But given the calamitous and desperate climate situation – UN General Secretary Antonio Guterres recently said that only a “narrow shaft of light remains” in our hopes of preventing “collective suicide” – we should also be switching off in protest at the environmental vandalism the World Cup represents.

According to FIFA’s own calculations, which are likely hugely underestimated, the Qatar World Cup will emit 3.6m tonnes of carbon dioxide into the earth’s atmosphere.

For reference, this isn’t much shy of the 4.1m tonnes generated by the whole of France each year, while the 2018 edition held in Russia, a country not exactly renowned for its environmentalism, led to 2.1m tonnes of emissions. The tournament organisers have released the now obligatory “carbon-neutral” pledge, which NGO Carbon Market Watch has deemed “simply not credible”.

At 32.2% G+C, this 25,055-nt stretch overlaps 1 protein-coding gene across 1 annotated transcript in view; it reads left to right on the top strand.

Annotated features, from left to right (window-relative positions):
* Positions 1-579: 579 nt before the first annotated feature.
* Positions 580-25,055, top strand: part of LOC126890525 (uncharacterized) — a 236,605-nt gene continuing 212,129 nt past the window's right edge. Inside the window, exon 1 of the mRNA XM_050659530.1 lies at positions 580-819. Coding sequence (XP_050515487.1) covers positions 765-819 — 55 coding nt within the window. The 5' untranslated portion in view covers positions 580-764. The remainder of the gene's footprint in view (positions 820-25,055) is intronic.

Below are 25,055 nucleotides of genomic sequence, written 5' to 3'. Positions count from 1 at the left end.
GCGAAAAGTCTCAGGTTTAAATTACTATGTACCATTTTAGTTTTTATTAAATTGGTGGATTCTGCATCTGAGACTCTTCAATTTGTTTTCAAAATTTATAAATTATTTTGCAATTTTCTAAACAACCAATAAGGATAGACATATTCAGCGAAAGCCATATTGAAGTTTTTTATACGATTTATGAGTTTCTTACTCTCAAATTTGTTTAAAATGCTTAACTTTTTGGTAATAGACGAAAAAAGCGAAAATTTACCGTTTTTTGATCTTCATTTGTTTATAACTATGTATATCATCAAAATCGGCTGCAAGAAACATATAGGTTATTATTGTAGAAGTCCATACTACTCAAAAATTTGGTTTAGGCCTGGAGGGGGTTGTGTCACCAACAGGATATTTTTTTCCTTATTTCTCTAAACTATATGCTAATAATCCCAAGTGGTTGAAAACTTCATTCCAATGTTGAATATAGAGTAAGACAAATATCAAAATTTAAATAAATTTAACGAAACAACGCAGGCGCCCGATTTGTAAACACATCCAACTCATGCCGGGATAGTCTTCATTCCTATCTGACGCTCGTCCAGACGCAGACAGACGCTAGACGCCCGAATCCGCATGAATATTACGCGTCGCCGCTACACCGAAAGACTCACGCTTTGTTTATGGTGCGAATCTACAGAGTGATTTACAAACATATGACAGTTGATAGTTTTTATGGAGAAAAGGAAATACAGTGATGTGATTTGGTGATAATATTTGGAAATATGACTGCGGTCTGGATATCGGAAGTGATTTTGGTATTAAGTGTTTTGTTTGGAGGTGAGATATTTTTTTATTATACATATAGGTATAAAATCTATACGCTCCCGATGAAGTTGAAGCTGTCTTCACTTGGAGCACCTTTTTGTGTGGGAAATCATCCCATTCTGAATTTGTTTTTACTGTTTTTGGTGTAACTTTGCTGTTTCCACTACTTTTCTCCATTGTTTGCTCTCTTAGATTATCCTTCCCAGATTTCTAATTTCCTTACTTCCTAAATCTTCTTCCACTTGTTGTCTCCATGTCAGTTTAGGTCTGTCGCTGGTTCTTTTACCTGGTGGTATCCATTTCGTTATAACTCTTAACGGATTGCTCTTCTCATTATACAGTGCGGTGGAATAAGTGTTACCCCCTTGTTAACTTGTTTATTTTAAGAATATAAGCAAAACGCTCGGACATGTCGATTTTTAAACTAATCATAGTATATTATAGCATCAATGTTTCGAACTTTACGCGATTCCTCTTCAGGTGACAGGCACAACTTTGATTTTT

These cursory attempts at greenwashing are beyond laughable. Surely no-one involved in the process could claim with a straight face that the environment was ever a consideration.

All previous World Cups have been bad for the climate, but at the very least they have been held in countries with a good part of the required infrastructure already in place. For Qatar, everything had to be made from scratch, and it’s extremely questionable how much of it will ever be used again once the four-week event is over.

Furthermore, state airline Qatar Airways will fly an additional 160 flights per day to shuttle attendees in from neighbouring countries.